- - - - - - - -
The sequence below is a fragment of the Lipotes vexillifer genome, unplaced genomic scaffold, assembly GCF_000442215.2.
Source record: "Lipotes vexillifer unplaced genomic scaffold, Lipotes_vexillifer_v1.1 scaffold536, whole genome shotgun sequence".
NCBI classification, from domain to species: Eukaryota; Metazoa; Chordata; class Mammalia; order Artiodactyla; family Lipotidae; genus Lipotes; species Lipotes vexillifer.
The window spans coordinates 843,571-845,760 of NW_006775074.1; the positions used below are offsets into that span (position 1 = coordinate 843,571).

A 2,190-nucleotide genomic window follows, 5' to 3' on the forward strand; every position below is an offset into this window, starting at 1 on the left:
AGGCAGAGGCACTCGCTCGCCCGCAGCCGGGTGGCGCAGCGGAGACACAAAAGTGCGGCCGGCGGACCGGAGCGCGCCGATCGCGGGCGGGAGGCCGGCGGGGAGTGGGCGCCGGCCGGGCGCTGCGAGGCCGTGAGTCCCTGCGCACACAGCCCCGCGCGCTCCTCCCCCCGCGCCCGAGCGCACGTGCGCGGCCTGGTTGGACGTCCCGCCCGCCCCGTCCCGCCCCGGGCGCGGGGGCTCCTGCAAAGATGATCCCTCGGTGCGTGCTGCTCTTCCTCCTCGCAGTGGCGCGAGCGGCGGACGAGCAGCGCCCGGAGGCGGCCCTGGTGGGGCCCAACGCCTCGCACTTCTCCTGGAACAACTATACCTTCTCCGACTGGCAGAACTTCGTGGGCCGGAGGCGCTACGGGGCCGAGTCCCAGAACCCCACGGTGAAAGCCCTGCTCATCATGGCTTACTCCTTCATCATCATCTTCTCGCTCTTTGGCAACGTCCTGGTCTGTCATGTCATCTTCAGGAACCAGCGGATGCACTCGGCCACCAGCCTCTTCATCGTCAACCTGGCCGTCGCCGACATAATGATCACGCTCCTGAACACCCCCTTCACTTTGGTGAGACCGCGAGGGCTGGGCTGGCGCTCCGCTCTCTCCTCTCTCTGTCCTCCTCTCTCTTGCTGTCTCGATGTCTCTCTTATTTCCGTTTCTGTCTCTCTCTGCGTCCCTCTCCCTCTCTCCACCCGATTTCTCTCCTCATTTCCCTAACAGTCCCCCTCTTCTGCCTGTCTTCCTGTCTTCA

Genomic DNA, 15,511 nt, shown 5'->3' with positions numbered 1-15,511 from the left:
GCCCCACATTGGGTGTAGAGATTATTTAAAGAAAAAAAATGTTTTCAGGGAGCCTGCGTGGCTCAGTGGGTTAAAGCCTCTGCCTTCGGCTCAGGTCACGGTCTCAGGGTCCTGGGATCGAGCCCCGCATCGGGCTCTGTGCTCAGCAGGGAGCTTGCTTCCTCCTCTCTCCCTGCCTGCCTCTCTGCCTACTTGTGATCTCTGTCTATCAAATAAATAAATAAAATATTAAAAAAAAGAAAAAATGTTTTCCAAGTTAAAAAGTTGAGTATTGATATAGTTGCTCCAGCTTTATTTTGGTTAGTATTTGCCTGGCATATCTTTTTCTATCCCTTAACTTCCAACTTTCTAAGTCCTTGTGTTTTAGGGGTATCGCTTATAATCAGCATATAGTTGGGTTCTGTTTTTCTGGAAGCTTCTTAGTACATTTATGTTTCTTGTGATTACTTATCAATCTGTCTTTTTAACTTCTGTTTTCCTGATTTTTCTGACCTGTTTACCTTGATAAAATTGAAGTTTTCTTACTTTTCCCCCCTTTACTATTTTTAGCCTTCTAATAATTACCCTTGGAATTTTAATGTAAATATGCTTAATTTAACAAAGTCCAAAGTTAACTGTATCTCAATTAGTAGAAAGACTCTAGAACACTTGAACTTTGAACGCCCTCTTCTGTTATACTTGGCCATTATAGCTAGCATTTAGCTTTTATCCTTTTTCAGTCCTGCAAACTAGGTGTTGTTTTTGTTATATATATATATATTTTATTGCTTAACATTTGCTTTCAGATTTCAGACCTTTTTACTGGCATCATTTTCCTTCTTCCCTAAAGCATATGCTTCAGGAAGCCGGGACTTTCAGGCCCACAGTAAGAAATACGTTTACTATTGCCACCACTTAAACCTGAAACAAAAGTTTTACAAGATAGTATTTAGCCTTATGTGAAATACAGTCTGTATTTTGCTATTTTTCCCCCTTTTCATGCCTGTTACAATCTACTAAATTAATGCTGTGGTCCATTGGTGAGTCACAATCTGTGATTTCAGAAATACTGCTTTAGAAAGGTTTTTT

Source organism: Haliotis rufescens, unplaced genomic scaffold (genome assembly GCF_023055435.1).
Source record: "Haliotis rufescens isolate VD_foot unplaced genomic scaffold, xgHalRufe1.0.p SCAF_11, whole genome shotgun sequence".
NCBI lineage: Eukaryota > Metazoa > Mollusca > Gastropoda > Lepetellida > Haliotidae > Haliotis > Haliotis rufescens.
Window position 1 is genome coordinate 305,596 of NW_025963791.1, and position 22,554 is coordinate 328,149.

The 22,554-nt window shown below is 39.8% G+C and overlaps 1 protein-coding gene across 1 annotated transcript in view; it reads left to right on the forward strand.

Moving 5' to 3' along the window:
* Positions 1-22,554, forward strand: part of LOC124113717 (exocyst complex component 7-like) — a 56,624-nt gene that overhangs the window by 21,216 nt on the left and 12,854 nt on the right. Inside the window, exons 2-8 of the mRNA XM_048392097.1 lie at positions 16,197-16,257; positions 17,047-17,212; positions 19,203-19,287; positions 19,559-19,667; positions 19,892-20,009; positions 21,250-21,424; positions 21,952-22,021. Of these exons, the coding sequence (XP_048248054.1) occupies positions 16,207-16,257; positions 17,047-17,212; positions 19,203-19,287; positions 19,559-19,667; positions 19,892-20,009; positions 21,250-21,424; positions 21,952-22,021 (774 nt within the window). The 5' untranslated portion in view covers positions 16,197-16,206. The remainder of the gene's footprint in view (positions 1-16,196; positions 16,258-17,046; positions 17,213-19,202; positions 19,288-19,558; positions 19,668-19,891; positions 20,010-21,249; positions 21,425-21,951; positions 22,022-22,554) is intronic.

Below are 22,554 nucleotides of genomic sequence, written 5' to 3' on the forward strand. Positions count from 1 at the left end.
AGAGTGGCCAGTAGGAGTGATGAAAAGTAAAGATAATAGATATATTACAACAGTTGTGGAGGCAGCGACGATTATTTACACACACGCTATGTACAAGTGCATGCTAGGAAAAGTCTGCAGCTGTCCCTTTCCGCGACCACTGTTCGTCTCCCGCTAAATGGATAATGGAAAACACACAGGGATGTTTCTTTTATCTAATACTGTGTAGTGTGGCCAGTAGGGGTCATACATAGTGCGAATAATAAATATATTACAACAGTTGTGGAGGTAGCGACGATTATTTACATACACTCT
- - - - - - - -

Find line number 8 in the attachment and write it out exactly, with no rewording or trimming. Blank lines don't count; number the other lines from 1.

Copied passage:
GCCCCACATTGGGTGTAGAGATTATTTAAAGAAAAAAAATGTTTTCAGGGAGCCTGCGTGGCTCAGTGGGTTAAAGCCTCTGCCTTCGGCTCAGGTCACGGTCTCAGGGTCCTGGGATCGAGCCCCGCATCGGGCTCTGTGCTCAGCAGGGAGCTTGCTTCCTCCTCTCTCCCTGCCTGCCTCTCTGCCTACTTGTGATCTCTGTCTATCAAATAAATAAATAAAATATTAAAAAAAAGAAAAAATGTTTTCCAAGTTAAAAAGTTGAGTATTGATATAGTTGCTCCAGCTTTATTTTGGTTAGTATTTGCCTGGCATATCTTTTTCTATCCCTTAACTTCCAACTTTCTAAGTCCTTGTGTTTTAGGGGTATCGCTTATAATCAGCATATAGTTGGGTTCTGTTTTTCTGGAAGCTTCTTAGTACATTTATGTTTCTTGTGATTACTTATCAATCTGTCTTTTTAACTTCTGTTTTCCTGATTTTTCTGACCTGTTTACCTTGATAAAATTGAAGTTTTCTTACTTTTCCCCCCTTTACTATTTTTAGCCTTCTAATAATTACCCTTGGAATTTTAATGTAAATATGCTTAATTTAACAAAGTCCAAAGTTAACTGTATCTCAATTAGTAGAAAGACTCTAGAACACTTGAACTTTGAACGCCCTCTTCTGTTATACTTGGCCATTATAGCTAGCATTTAGCTTTTATCCTTTTTCAGTCCTGCAAACTAGGTGTTGTTTTTGTTATATATATATATATTTTATTGCTTAACATTTGCTTTCAGATTTCAGACCTTTTTACTGGCATCATTTTCCTTCTTCCCTAAAGCATATGCTTCAGGAAGCCGGGACTTTCAGGCCCACAGTAAGAAATACGTTTACTATTGCCACCACTTAAACCTGAAACAAAAGTTTTACAAGATAGTATTTAGCCTTATGTGAAATACAGTCTGTATTTTGCTATTTTTCCCCCTTTTCATGCCTGTTACAATCTACTAAATTAATGCTGTGGTCCATTGGTGAGTCACAATCTGTGATTTCAGAAATACTGCTTTAGAAAGGTTTTTT